0911.Executive Digest.Industry Reports.4.LBNL

This report presents projections of ratepayer-funded energy efficiency program spending and savings in the U.S. through 2020 based on a state-by-state review of energy efficiency policies and regulatory requirements in place or under consideration.

The projections suggest that the next decade is likely to see a dramatic, sustained increase in funding levels and energy savings. Total funding for electric and gas energy efficiency programs is projected to rise from roughly $3.1 billion in 2008 to between $7.5 billion and $12.4 billion in 2020 (in nominal dollars), and annual savings from electric energy efficiency programs are projected to increase from an estimated 0.3 percent of U.S. retail sales in 2008 to between 0.6 and 0.9 percent in 2020. The analysis further points toward a fundamental re-drawing of the energy efficiency map, with a significant number of states that historically have been relatively minor players on the energy efficiency stage coming to the fore.

The report also compares the projected energy savings from ratepayer-funded energy efficiency programs to the savings that could be required under a national energy efficiency portfolio standard and also compares the associated carbon emission reductions to what might be required under national carbon legislation. Finally, the report lists some key challenges states likely will face as they seek to dramatically ramp up energy efficiency program activity.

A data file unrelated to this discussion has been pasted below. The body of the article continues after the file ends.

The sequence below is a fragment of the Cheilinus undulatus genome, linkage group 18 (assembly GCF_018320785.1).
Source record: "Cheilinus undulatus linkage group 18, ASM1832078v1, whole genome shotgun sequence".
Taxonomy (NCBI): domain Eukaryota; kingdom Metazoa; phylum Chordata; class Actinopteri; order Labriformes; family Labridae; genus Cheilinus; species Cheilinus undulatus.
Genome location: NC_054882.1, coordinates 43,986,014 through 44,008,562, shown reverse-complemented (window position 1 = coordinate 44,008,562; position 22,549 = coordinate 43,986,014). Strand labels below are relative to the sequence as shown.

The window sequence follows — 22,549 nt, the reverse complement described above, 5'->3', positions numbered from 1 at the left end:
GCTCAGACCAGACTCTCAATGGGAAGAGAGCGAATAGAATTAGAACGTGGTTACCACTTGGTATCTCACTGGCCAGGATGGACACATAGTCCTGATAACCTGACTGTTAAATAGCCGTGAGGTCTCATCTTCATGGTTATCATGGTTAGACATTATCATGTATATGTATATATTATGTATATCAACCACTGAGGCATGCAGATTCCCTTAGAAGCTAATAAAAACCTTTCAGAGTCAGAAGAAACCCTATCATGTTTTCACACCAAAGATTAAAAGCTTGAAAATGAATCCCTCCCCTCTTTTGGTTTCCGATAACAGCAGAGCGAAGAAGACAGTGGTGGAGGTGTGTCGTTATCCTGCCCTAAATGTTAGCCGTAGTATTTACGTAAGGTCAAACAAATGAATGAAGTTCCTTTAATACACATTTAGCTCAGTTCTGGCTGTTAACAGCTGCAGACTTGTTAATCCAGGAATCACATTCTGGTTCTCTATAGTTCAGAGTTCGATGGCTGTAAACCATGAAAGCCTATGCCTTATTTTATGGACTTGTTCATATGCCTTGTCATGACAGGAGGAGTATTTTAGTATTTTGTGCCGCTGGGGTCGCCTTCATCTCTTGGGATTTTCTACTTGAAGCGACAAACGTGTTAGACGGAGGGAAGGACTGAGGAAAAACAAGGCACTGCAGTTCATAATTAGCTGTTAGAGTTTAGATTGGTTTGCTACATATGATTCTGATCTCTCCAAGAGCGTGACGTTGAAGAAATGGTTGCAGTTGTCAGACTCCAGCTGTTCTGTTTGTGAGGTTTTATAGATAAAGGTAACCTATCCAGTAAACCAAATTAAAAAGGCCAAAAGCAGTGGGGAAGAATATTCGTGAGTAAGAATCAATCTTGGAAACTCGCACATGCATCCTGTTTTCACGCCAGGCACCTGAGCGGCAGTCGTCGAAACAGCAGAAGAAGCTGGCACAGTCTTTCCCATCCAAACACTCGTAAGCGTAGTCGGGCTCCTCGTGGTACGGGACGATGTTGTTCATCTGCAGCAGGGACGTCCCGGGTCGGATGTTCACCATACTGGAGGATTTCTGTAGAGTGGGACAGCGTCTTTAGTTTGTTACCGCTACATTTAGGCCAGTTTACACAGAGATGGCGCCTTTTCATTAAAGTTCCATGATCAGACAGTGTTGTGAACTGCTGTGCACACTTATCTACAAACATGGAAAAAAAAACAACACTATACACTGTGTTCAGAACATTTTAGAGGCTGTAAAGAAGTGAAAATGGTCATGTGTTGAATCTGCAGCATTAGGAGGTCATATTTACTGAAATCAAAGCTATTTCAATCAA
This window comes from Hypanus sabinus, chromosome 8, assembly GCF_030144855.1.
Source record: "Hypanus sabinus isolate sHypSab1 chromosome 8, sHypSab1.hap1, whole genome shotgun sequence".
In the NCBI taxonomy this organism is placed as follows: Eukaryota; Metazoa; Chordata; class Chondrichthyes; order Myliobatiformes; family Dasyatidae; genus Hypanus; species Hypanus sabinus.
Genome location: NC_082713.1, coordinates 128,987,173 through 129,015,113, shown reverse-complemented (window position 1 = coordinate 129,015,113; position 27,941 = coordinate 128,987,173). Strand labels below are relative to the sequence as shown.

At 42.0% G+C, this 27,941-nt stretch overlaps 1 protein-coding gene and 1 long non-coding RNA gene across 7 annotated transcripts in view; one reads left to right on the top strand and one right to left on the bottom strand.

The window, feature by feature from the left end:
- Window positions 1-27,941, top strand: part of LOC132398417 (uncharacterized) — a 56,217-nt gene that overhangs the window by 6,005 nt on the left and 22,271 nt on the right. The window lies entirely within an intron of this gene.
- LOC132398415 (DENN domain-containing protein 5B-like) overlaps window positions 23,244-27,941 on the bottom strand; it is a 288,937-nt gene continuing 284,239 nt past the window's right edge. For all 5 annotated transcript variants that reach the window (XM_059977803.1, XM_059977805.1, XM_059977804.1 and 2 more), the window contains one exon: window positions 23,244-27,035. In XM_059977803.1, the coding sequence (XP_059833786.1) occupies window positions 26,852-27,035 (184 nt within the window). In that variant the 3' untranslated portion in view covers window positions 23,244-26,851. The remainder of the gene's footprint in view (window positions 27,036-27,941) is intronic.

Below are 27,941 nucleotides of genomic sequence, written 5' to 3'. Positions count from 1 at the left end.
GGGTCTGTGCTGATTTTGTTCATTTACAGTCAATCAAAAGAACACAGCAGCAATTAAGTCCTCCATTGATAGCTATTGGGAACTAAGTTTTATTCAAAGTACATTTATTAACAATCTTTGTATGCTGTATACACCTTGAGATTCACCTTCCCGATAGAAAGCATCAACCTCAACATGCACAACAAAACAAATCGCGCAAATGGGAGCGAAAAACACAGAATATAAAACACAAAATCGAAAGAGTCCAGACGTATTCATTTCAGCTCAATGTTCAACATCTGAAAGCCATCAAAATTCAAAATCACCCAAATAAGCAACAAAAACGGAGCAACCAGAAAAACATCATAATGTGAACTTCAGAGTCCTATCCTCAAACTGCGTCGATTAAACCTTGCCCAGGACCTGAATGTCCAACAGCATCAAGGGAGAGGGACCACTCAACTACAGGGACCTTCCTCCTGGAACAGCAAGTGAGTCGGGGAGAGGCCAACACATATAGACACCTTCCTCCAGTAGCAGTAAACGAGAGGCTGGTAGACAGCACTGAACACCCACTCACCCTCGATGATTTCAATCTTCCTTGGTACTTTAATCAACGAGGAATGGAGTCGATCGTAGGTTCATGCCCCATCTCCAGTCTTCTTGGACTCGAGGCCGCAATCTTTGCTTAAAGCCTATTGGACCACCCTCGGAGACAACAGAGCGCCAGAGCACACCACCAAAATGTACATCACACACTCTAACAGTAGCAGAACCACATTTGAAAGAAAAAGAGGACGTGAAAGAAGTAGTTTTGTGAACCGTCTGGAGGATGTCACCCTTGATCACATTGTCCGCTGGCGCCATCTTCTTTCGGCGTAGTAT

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0911.Executive Digest.Industry Reports.4.LBNL

This report presents projections of ratepayer-funded energy efficiency program spending and savings in the U.S. through 2020 based on a state-by-state review of energy efficiency policies and regulatory requirements in place or under consideration.

The projections suggest that the next decade is likely to see a dramatic, sustained increase in funding levels and energy savings. Total funding for electric and gas energy efficiency programs is projected to rise from roughly $3.1 billion in 2008 to between $7.5 billion and $12.4 billion in 2020 (in nominal dollars), and annual savings from electric energy efficiency programs are projected to increase from an estimated 0.3 percent of U.S. retail sales in 2008 to between 0.6 and 0.9 percent in 2020. The analysis further points toward a fundamental re-drawing of the energy efficiency map, with a significant number of states that historically have been relatively minor players on the energy efficiency stage coming to the fore.

The report also compares the projected energy savings from ratepayer-funded energy efficiency programs to the savings that could be required under a national energy efficiency portfolio standard and also compares the associated carbon emission reductions to what might be required under national carbon legislation. Finally, the report lists some key challenges states likely will face as they seek to dramatically ramp up energy efficiency program activity.